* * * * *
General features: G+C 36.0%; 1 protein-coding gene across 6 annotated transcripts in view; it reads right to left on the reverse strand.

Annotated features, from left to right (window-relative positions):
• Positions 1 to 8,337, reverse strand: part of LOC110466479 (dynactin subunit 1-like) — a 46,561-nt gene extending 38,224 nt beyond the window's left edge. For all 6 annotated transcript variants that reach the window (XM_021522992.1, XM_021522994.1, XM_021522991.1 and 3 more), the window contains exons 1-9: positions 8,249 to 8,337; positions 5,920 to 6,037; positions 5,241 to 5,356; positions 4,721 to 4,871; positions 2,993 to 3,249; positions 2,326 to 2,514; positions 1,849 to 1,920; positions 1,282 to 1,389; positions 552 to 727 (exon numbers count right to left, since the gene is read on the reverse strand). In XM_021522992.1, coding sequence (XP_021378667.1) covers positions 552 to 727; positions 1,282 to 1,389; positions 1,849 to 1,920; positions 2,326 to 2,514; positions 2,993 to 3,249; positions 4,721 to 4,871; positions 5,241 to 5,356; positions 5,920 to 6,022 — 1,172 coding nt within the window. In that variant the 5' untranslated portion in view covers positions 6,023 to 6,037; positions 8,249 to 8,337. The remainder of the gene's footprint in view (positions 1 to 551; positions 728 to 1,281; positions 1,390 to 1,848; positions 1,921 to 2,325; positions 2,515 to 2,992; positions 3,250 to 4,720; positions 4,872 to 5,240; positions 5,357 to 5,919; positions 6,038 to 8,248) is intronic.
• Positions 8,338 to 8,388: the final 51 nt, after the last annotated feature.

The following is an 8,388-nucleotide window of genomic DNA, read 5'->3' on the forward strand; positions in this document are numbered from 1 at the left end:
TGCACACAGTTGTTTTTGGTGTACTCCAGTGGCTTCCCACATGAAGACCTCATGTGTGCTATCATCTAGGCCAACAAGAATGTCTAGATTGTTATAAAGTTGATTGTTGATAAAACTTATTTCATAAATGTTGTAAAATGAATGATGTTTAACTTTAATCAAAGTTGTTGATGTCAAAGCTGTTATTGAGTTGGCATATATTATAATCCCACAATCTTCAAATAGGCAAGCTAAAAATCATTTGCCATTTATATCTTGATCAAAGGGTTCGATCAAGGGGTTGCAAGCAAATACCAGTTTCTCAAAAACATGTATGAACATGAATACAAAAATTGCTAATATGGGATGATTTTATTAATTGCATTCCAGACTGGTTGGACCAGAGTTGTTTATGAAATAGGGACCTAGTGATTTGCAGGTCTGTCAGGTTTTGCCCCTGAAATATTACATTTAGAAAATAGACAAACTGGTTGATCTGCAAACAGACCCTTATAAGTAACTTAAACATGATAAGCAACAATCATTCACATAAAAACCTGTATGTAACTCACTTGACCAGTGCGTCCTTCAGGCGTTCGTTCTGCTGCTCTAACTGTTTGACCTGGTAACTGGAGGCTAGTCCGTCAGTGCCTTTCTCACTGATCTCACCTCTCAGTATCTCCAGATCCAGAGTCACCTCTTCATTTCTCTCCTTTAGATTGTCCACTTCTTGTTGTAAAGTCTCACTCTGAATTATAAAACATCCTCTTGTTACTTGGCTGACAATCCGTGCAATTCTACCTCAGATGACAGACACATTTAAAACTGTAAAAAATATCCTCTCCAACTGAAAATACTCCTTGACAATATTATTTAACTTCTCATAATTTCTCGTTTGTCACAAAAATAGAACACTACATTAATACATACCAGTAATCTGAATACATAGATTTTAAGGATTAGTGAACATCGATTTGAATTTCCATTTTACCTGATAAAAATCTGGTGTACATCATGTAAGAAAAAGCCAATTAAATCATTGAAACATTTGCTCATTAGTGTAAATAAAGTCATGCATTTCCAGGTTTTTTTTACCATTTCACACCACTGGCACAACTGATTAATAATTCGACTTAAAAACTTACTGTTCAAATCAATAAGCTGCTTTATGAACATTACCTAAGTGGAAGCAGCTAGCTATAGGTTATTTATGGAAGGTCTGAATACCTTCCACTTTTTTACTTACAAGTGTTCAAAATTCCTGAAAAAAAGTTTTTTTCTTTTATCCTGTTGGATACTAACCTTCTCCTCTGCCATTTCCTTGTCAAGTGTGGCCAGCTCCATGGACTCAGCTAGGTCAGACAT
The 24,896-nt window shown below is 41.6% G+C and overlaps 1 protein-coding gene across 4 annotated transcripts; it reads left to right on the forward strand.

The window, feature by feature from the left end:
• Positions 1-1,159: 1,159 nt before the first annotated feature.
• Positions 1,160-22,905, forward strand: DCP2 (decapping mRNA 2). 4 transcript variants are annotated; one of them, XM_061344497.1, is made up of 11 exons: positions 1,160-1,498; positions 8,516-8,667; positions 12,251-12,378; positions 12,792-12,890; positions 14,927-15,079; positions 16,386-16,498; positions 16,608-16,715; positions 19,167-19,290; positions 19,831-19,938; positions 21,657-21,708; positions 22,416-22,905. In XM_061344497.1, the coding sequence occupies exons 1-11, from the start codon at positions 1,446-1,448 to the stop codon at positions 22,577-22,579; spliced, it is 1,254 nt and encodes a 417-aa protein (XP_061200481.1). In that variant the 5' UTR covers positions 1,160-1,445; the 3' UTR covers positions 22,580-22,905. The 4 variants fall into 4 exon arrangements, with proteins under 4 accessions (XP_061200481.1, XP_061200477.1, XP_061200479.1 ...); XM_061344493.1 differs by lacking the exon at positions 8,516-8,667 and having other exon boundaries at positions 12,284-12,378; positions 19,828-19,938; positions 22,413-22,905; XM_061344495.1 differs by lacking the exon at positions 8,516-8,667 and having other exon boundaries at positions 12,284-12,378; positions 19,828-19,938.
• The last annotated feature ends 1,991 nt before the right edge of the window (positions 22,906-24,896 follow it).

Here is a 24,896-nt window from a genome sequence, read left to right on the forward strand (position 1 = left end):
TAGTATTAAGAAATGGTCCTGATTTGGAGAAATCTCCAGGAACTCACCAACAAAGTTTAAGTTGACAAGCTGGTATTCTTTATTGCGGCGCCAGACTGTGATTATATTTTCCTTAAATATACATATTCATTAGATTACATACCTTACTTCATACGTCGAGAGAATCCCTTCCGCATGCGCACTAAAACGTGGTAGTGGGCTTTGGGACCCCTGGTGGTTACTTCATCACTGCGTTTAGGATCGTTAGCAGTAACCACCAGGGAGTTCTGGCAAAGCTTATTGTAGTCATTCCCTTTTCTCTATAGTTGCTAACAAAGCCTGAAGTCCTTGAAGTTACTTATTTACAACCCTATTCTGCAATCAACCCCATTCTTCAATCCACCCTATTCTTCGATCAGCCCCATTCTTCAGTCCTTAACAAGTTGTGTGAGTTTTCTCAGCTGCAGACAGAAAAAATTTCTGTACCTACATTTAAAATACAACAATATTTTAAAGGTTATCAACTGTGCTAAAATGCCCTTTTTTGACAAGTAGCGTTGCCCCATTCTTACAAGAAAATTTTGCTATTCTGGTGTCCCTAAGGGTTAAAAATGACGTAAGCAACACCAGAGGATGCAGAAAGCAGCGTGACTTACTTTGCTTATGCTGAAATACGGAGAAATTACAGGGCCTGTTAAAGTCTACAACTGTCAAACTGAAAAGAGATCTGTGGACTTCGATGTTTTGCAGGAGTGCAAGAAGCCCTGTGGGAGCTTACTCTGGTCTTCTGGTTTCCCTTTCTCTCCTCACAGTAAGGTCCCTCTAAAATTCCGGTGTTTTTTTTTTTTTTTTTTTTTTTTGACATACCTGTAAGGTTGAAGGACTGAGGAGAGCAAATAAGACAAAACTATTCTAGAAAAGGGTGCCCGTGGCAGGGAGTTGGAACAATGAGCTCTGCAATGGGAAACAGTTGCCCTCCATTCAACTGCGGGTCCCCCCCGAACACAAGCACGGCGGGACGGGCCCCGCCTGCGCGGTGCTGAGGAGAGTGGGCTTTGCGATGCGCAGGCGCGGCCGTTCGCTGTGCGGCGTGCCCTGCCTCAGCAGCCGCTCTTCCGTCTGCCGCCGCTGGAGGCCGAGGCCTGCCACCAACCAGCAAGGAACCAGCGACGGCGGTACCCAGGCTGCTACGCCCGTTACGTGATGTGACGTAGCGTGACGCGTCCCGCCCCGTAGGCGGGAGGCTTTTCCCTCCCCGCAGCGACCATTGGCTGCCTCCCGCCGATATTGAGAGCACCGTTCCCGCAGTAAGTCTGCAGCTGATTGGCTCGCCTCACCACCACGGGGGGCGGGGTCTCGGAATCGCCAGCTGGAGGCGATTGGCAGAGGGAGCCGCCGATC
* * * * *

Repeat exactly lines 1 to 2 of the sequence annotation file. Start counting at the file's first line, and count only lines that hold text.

General features: G+C 36.0%; 1 protein-coding gene across 6 annotated transcripts in view; it reads right to left on the reverse strand.

Annotated features, from left to right (window-relative positions):